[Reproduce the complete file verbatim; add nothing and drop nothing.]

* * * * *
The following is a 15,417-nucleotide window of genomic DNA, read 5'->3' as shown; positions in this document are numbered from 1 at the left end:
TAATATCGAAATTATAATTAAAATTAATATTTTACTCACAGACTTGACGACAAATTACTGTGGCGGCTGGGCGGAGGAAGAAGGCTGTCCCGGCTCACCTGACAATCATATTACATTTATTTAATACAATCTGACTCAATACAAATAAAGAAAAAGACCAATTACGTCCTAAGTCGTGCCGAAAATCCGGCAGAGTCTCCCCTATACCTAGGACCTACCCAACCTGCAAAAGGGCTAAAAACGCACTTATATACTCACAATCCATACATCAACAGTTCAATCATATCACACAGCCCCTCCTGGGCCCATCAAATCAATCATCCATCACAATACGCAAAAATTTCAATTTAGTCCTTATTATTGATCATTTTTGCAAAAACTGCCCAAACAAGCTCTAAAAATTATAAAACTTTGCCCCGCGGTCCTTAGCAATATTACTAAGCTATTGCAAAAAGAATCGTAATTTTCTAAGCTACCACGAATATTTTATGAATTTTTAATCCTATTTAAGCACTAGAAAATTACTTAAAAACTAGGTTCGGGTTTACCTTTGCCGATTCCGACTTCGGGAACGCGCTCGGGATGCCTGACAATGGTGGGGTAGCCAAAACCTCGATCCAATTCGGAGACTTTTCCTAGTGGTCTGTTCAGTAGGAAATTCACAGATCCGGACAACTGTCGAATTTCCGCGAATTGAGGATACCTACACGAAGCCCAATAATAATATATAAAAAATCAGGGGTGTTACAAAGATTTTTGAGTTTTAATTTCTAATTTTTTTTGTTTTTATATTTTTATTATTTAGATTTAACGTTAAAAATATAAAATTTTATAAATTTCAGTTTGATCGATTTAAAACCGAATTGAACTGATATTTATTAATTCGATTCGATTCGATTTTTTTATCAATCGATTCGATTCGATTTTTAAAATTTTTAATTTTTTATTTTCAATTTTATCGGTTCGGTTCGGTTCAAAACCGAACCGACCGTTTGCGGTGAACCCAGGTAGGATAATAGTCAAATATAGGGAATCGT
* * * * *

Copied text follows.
The following is a 15,417-nucleotide window of genomic DNA, read 5'->3' as shown; positions in this document are numbered from 1 at the left end:
TAATATCGAAATTATAATTAAAATTAATATTTTACTCACAGACTTGACGACAAATTACTGTGGCGGCTGGGCGGAGGAAGAAGGCTGTCCCGGCTCACCTGACAATCATATTACATTTATTTAATACAATCTGACTCAATACAAATAAAGAAAAAGACCAATTACGTCCTAAGTCGTGCCGAAAATCCGGCAGAGTCTCCCCTATACCTAGGACCTACCCAACCTGCAAAAGGGCTAAAAACGCACTTATATACTCACAATCCATACATCAACAGTTCAATCATATCACACAGCCCCTCCTGGGCCCATCAAATCAATCATCCATCACAATACGCAAAAATTTCAATTTAGTCCTTATTATTGATCATTTTTGCAAAAACTGCCCAAACAAGCTCTAAAAATTATAAAACTTTGCCCCGCGGTCCTTAGCAATATTACTAAGCTATTGCAAAAAGAATCGTAATTTTCTAAGCTACCACGAATATTTTATGAATTTTTAATCCTATTTAAGCACTAGAAAATTACTTAAAAACTAGGTTCGGGTTTACCTTTGCCGATTCCGACTTCGGGAACGCGCTCGGGATGCCTGACAATGGTGGGGTAGCCAAAACCTCGATCCAATTCGGAGACTTTTCCTAGTGGTCTGTTCAGTAGGAAATTCACAGATCCGGACAACTGTCGAATTTCCGCGAATTGAGGATACCTACACGAAGCCCAATAATAATATATAAAAAATCAGGGGTGTTACAAAGATTTTTGAGTTTTAATTTCTAATTTTTTTTGTTTTTATATTTTTATTATTTAGATTTAACGTTAAAAATATAAAATTTTATAAATTTCAGTTTGATCGATTTAAAACCGAATTGAACTGATATTTATTAATTCGATTCGATTCGATTTTTTTATCAATCGATTCGATTCGATTTTTAAAATTTTTAATTTTTTATTTTCAATTTTATCGGTTCGGTTCGGTTCAAAACCGAACCGACCGTTTGCGGTGAACCCAGGTAGGATAATAGTCAAATATAGGGAATCGT